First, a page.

As you asked in English, here is an answer in English.
The phrase "se la pasaba + gerund" can roughly be translated as "she spent her time + -ing", or "she kept + -ing". This phrase indicates that the action happened often, and during relatively long periods of time. It implies (sometimes exaggerating) that the action took up considerable chunks of the subject's time. For example:
- No tenía nada que hacer, y se la pasaba viendo vídeos en Youtube (She did not have anything to do, and she spent her time watching Youtube videos)
or, in present tense,
- Desde que empezaron a vivir juntos, se la pasan discutiendo (Since they moved in together, they keep arguing).
Note: the phrase "se la pasa(ba) + gerund" seems to me more common in (some countries of) Latin America. I am not used to hearing it in Spain, where it is more common to say "se pasa(ba) [el día/el tiempo/la vida] + gerund".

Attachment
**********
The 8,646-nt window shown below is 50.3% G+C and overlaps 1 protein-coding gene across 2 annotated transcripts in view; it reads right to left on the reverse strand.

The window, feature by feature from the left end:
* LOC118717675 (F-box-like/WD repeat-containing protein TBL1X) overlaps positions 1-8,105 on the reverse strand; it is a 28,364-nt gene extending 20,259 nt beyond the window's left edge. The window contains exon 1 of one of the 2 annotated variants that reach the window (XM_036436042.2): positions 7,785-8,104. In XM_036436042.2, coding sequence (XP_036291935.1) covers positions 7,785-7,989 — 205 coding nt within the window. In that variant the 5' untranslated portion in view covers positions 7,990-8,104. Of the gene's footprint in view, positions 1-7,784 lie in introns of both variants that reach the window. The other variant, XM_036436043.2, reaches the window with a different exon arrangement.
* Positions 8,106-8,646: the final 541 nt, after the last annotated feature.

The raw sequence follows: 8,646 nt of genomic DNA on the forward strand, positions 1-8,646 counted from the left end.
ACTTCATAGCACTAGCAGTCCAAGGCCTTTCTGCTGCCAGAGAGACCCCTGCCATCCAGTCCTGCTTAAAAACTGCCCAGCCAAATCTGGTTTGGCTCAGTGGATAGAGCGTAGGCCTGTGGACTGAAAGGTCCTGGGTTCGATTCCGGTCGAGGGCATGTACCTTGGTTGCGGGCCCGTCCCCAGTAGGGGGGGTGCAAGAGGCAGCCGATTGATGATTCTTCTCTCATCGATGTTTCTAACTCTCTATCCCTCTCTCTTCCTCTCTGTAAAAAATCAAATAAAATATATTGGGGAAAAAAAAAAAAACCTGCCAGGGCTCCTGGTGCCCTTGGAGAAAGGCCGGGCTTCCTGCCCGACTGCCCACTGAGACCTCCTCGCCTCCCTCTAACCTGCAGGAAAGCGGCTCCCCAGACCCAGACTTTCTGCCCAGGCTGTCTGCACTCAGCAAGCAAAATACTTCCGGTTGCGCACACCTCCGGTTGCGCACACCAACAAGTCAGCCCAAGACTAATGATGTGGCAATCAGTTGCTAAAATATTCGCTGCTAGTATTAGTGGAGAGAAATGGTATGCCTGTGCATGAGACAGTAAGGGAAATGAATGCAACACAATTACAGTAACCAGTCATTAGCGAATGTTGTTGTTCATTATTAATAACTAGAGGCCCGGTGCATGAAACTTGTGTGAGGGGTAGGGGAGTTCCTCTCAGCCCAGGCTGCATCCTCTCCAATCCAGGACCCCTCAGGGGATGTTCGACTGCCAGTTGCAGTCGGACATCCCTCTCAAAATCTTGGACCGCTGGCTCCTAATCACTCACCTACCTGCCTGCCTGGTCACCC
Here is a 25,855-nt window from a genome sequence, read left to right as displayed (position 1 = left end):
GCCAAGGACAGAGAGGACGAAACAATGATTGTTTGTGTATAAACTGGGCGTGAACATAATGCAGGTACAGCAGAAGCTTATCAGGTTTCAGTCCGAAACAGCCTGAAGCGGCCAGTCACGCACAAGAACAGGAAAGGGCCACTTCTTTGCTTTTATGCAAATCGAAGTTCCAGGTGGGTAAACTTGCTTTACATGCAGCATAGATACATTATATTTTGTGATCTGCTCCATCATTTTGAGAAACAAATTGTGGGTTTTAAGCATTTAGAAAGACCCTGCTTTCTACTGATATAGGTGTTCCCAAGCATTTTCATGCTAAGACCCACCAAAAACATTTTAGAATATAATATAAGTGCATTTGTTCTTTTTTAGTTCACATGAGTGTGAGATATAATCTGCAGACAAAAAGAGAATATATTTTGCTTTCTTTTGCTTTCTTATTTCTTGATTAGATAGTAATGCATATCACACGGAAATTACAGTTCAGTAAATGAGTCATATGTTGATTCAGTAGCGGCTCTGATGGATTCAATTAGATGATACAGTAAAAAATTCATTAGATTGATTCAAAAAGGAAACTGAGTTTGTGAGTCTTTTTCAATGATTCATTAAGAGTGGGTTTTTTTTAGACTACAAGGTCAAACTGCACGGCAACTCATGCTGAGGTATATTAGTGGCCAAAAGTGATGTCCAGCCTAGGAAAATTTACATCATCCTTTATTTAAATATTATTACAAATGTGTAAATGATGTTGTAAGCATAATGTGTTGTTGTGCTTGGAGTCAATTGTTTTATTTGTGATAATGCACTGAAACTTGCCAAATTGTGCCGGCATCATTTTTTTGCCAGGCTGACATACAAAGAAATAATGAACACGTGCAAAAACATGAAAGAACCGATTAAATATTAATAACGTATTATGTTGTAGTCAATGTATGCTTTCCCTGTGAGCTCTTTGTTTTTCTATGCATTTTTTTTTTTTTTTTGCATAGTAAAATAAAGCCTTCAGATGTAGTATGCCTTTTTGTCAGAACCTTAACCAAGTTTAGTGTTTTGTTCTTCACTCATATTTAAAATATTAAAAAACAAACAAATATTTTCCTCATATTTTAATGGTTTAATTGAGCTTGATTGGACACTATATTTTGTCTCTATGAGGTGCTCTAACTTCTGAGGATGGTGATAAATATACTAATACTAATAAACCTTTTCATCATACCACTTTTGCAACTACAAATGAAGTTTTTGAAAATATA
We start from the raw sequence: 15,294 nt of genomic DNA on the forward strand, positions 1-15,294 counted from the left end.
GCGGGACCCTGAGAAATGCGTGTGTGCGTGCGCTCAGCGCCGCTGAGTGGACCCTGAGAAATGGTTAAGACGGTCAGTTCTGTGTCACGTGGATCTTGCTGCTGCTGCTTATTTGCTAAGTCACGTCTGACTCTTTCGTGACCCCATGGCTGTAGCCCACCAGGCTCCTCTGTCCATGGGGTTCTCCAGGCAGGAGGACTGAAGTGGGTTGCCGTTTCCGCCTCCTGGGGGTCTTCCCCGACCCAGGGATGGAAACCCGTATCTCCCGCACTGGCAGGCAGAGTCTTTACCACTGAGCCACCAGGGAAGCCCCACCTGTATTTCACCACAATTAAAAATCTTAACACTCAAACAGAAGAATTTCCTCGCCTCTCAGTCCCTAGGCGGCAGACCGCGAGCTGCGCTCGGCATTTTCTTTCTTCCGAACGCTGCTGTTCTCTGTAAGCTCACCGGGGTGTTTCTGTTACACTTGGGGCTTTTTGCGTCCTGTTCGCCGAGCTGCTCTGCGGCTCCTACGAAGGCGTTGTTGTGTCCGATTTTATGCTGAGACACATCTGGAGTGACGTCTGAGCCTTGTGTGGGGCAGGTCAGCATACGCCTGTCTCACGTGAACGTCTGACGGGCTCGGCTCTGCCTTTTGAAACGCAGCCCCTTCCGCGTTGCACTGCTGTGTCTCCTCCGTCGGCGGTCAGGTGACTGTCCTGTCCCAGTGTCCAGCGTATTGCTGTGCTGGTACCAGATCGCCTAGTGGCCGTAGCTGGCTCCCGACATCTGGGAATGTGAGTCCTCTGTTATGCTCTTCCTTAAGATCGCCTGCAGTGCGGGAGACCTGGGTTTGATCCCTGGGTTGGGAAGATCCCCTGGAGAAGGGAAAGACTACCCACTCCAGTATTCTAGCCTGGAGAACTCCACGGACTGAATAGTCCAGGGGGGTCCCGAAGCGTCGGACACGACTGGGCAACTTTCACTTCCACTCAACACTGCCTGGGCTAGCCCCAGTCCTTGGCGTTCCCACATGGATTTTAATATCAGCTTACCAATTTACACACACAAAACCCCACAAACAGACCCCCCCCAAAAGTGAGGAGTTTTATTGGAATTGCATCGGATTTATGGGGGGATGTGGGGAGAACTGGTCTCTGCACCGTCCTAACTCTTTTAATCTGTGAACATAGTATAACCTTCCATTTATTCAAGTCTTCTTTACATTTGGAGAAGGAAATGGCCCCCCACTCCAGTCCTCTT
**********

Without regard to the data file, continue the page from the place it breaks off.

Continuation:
On the other hand, the phrase "estaba + gerund" is the standard past continuous tense, and describes what the subject was doing at a specific, single point of time in the past (similar to "was + -ing" in English):
- Cuando volví del trabajo, vi que ella estaba merodeando cerca de mi casa (When I came back from work, I saw that she was hanging around near my house).